Blackbird, Fly: A Slightly Weird TLR Camera
By James Grahame
Don't let the awkward name scare you off. The Blackbird, Fly is a rather nifty little plastic Twin Lens Reflex (TLR) from Japan.
A TLR has two objective lenses. One captures the photo, while the other projects almost the same image onto a matte focusing screen surrounded by a hood on top of the camera. If you don't wish to hold the camera self-consciously at waist height, you can also use the gunsight-like finder on top to line up your shot.
Unlike most TLRs which require hard to find medium-format film, the Blackbird, Fly uses standard 35mm rolls. There are three image masks which let you choose between standard 35mm (24 x 36mm), square (24 x24mm) and large format (36 x 36mm, extending past the sprocket holes) frames.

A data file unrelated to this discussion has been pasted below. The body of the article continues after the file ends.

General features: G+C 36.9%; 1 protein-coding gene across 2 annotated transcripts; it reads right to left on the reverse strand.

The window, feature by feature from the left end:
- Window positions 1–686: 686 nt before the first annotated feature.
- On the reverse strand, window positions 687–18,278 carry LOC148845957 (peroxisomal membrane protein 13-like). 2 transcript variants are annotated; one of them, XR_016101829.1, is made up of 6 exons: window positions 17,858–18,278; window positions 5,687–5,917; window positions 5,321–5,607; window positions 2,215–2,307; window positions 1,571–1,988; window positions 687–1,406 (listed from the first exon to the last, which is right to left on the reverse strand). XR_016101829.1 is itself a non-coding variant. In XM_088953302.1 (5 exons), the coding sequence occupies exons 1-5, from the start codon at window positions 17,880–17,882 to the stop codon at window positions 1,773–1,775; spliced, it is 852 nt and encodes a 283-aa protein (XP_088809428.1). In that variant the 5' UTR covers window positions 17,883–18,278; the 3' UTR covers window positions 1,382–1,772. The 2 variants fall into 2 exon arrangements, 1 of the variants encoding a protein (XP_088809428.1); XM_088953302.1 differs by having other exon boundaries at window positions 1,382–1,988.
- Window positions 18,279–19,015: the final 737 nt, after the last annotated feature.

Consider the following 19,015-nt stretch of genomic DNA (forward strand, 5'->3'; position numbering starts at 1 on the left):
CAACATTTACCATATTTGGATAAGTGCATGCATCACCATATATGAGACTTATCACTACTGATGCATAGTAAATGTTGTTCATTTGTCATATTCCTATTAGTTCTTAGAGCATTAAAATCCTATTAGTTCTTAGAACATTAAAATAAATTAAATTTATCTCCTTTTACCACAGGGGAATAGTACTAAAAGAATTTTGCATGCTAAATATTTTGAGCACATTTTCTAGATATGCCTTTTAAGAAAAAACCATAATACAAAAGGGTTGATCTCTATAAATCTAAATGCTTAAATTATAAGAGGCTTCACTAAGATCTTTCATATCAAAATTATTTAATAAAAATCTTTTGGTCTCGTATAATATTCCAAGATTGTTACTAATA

As you might expect, the controls are basic. There are only two aperture settings - f/7 (cloud) and f/11 (sun) and the shutter is fixed at 1/125 second. There's also a B-mode which lets you lock the shutter open to capture experimental images at night. The 33mm wide angle lens adjusts between 0.8 m and infinity.
There. I never have to type that gormless name ever again.